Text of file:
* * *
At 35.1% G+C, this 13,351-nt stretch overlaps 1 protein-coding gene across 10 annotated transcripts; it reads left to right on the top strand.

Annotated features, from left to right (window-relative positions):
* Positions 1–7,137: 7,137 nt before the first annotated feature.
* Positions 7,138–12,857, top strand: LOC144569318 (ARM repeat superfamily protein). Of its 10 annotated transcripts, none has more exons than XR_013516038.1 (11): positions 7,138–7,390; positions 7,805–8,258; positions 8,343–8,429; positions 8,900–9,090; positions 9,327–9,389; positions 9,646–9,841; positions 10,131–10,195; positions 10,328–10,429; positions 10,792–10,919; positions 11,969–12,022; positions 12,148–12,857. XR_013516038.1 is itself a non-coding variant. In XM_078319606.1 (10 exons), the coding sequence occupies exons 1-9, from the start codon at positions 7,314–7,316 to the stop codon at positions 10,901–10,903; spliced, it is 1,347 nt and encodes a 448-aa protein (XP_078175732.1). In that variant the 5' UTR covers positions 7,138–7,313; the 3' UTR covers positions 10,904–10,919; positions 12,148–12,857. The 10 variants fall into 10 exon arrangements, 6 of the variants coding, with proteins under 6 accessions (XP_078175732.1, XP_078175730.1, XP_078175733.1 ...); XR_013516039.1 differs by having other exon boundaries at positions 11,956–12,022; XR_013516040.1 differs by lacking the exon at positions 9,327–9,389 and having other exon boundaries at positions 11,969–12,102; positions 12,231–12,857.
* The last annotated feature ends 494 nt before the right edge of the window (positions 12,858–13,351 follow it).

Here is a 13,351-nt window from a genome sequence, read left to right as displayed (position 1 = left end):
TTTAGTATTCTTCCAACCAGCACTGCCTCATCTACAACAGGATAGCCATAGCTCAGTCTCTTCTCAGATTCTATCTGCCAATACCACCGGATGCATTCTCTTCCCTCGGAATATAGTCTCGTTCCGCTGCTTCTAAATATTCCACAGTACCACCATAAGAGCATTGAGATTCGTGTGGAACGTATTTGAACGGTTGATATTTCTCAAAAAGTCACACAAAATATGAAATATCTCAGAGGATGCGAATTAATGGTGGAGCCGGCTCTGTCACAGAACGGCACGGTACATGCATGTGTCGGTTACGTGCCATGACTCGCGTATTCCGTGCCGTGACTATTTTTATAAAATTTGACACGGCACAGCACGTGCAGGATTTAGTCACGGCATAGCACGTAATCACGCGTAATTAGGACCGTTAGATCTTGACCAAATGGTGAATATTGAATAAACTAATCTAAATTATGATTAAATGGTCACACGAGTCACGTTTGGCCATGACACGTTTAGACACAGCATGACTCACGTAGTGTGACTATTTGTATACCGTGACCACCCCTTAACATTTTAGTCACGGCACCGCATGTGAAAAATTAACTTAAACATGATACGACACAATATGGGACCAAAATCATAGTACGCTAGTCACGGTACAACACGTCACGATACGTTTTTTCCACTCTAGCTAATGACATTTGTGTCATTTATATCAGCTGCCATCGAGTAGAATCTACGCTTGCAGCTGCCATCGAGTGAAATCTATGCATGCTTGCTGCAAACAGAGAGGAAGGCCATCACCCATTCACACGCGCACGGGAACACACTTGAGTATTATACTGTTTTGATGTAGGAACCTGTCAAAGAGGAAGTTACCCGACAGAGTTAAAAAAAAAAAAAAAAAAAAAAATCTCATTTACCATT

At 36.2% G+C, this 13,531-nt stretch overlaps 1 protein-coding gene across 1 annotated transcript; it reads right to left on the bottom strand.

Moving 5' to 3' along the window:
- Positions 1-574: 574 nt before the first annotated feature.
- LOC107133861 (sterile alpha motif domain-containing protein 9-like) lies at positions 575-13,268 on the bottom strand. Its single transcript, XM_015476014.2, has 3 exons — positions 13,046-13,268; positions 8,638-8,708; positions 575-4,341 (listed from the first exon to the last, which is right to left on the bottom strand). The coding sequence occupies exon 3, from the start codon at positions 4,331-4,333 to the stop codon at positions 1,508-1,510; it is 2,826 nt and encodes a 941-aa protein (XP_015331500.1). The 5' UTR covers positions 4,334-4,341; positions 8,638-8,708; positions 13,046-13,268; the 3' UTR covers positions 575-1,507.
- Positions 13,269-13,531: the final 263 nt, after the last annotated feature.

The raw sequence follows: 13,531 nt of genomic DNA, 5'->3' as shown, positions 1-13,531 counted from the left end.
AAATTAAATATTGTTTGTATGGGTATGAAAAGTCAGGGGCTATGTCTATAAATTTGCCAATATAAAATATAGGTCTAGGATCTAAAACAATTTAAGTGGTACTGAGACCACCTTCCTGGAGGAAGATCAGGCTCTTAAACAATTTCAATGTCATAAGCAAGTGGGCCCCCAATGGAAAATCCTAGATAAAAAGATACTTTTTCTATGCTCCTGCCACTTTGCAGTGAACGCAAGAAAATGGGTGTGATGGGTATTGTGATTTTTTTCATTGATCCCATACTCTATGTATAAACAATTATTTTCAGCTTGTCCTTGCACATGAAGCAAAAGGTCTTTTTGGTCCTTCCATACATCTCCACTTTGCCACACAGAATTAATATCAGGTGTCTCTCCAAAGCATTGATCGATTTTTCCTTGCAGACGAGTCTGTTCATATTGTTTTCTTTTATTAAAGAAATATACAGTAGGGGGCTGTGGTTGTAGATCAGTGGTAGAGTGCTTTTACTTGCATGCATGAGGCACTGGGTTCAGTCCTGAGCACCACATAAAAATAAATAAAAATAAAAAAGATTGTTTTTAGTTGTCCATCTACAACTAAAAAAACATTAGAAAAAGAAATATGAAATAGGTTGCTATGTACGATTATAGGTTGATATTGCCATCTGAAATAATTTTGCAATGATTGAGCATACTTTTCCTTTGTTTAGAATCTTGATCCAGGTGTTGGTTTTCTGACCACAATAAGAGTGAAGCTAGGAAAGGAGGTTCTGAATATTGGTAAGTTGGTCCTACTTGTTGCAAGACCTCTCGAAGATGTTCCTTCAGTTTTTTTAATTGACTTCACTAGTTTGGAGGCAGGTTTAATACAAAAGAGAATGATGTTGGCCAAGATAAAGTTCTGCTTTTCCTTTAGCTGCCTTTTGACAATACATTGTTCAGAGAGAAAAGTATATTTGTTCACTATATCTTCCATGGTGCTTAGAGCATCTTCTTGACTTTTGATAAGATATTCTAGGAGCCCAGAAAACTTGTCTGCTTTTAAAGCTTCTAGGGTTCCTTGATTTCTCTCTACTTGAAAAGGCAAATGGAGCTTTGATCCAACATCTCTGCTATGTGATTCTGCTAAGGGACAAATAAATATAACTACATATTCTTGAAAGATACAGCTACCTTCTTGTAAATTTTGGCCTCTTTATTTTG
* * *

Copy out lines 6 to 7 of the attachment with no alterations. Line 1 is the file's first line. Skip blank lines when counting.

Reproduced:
Here is a 13,351-nt window from a genome sequence, read left to right as displayed (position 1 = left end):
TTTAGTATTCTTCCAACCAGCACTGCCTCATCTACAACAGGATAGCCATAGCTCAGTCTCTTCTCAGATTCTATCTGCCAATACCACCGGATGCATTCTCTTCCCTCGGAATATAGTCTCGTTCCGCTGCTTCTAAATATTCCACAGTACCACCATAAGAGCATTGAGATTCGTGTGGAACGTATTTGAACGGTTGATATTTCTCAAAAAGTCACACAAAATATGAAATATCTCAGAGGATGCGAATTAATGGTGGAGCCGGCTCTGTCACAGAACGGCACGGTACATGCATGTGTCGGTTACGTGCCATGACTCGCGTATTCCGTGCCGTGACTATTTTTATAAAATTTGACACGGCACAGCACGTGCAGGATTTAGTCACGGCATAGCACGTAATCACGCGTAATTAGGACCGTTAGATCTTGACCAAATGGTGAATATTGAATAAACTAATCTAAATTATGATTAAATGGTCACACGAGTCACGTTTGGCCATGACACGTTTAGACACAGCATGACTCACGTAGTGTGACTATTTGTATACCGTGACCACCCCTTAACATTTTAGTCACGGCACCGCATGTGAAAAATTAACTTAAACATGATACGACACAATATGGGACCAAAATCATAGTACGCTAGTCACGGTACAACACGTCACGATACGTTTTTTCCACTCTAGCTAATGACATTTGTGTCATTTATATCAGCTGCCATCGAGTAGAATCTACGCTTGCAGCTGCCATCGAGTGAAATCTATGCATGCTTGCTGCAAACAGAGAGGAAGGCCATCACCCATTCACACGCGCACGGGAACACACTTGAGTATTATACTGTTTTGATGTAGGAACCTGTCAAAGAGGAAGTTACCCGACAGAGTTAAAAAAAAAAAAAAAAAAAAAAATCTCATTTACCATT